As the Russians are going home from Zapad-2017 (even as a Russian Spetsnaz regiment begins the next joint exercise in Belarus), we can take a look at some of the interesting trends demonstrated in the exercise. Of considerable interest are the military technologies used.
Russia has spent considerable resources rearming with precision and next-generation weapons, extolling how this high-tech investment bolsters the economy. While many systems have been adopted in the Russian Armed Forces in the past decade, four have acquired something of their own cults of personality in the Russian press: the Iskander surface-to-surface ballistic missile, the Kalibr cruise missile (especially the land-attack variant), the Bal coastal-defense missile, and the S-400 Triumf air-defense system. All of these systems except the Kalibr (which caused its own headlines elsewhere in the world during the exercise) took part in Zapad and can be assessed in a modicum of detail in the open-source world.
The Iskander system was publicly deployed at the Luga poligon, the northernmost of the ranges where Zapad-2017 took place, and conveniently nearby the peacetime location of the Iskander brigade of Leningrad Oblast near St. Petersburg. On September 16, the last day of the first defensive phase of the exercise, an Iskander formation deployed to a designated areas and electronically targeted important force positions of the enemy and test-fired at least one missile. These simulated deep strikes against the enemy were also undertaken by Tu-22M3 bombers starting the previous day in the exercise. The Iskanders were also joined by some of the last Tochka-U missiles in service with the Russian military. There are at most two Tochka units left in the Russian military and Russia intends to replace all Tochka formations by 2020. The Belarusians also deployed their Tochkas in the exercise on September 16, highlighting their joint training with a radiation, chemical and biological protection unit to provide smoke cover for the missiles as they prepared their calculations to target enemies.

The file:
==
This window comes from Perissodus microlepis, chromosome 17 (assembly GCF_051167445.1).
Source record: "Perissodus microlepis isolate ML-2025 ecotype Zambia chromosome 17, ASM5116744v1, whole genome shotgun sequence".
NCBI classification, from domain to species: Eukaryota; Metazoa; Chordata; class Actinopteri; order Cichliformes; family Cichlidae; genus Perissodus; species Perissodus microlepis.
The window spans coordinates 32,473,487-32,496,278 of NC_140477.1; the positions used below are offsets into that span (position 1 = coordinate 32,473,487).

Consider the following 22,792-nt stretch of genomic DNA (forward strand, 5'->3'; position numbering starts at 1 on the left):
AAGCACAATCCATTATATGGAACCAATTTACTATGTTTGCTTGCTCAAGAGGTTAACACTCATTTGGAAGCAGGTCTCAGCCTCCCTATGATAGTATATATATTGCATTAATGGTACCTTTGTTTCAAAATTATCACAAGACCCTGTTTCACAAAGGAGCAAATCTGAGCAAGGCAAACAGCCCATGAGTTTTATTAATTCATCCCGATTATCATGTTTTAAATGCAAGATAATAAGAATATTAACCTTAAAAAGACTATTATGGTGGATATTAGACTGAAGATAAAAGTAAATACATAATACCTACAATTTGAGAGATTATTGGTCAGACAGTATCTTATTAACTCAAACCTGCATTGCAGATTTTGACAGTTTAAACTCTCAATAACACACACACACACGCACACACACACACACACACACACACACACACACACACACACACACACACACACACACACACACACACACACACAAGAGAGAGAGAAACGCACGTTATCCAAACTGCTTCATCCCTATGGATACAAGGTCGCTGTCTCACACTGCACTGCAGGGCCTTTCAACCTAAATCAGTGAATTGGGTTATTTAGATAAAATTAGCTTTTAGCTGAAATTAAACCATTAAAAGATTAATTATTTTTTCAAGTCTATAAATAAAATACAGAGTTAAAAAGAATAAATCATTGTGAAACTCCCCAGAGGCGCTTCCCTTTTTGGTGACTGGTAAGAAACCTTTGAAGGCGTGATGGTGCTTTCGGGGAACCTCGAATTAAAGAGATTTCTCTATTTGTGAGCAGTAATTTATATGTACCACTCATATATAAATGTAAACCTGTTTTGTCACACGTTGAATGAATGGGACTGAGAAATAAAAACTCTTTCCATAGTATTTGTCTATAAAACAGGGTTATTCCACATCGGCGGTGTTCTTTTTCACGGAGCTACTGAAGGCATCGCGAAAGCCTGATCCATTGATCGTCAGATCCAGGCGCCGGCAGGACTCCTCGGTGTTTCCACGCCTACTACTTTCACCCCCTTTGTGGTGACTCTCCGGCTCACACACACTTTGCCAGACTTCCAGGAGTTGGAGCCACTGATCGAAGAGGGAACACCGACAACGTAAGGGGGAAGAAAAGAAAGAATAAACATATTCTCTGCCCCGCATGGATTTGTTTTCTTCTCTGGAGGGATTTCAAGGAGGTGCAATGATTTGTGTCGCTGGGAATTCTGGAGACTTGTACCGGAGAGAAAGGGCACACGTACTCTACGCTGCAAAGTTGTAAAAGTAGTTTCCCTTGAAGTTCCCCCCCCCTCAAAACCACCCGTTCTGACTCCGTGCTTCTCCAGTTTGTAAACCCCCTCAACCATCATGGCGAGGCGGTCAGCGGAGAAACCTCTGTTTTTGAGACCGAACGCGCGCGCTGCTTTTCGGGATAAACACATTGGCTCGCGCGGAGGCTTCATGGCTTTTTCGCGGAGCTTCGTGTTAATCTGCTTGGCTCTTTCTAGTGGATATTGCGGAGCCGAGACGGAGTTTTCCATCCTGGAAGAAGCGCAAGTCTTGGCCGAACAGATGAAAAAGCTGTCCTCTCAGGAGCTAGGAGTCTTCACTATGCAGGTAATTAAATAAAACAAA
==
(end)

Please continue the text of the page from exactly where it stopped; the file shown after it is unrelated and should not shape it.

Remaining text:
The Bal coastal-defense missile has been making appearances near Russian naval bases around the country over the past couple of years. Having entered service in the Baltic Fleet in late 2016, it would have been more surprising had it not participated in Zapad-2017. This moment duly came on September 19 as combat crews entered a target destination and radio-technical teams then confirmed the destruction of the enemy. More curious than this was the relative frequency of articles in the Russian press about this coastal-defense strike at the time, whereas the sea launch that same day of an anti-ship missile by the Baltic Fleet corvette Sobrazitelny garnered relatively little attention.
The S-400 was also out for Zapad-2017 alongside the other standbys of Russian air defense, but its biggest headline came from a NATO country just before the exercise started. On September 12, Turkey finally signed the contract to purchase S-400s from Russia after months of negotiations. Despite this obvious coup, the Russian media hastened to point out that the S-400’s technology would not be lost to NATO because of this deal. Whatever other strategic messages Russia might have sent with Zapad-2017, they are certainly dwarfed by the potential implications of this sale.
Meanwhile, even further afield from the poligons of Belarus than Anakara, the Kalibr long-range sea-launch, land-attack cruise missile was fired from two one-year-old Varshavyanka-class submarines, the Veliky Novgorod and the Kolpino, into ISIS-held territory near Deir es Zour in Syria. This indeed was the second of three sets of Kalibr launches into ISIS territory this month: the first occurred on September 5 and the most recent on September 22.
However, despite these big-ticket items grabbing headlines both in Russia and in the West, the true military technological innovation demonstrated in Zapad-2017 was the use of improved systems for electronic reconnaissance, particularly UAVs and GLONASS-supported systems.
In a repeat of tactics widely demonstrated in the Donbas, UAVs were used for directing the targeting of heavy multiple launch rocket systems (MLRS). However, UAVs were used throughout Zapad-2017 to coordinate troop activities. They were considered critical components of the plans for conventional ground forces to defend Kaliningrad Oblast from attack. From the opposite perspective, air-defense units attached to maneuver formations practiced shooting down enemy UAVs. This trend has also been reflected in other regular Russian military exercises outside of Zapad-2017, but this does not detract from the ample demonstration of this technology’s centrality to how the Russian military plans to acquire and control information on the battlefield.
The other critical piece of Zapad-2017 emulating tactics now being adopted in the Russian military at large is the integration of the KRUS Strelets complex. This device allows GLONASS-enabled navigation to units and was specifically employed by a Russian unit engaging in a classic Russian tactical maneuver during Zapad-2017: an encircling operation to the enemy’s rear. This integration of space-based platforms onto the battlefield of Zapad demonstrates a major boon for Russian operational capabilities.
Russia’s regular strategic-operational exercises, Zapad, included are capstone events for the General Staff to demonstrate how it intends to answer potential war scenarios. These technologies will clearly form the backbone of Russian planning at least for the next few years.
Nicholas J. Myers is an independent Russian military analyst. You can follow him on Twitter @WarVsPeaceOrg.
Image: Wikimedia Commons / Dmitry Terekhov.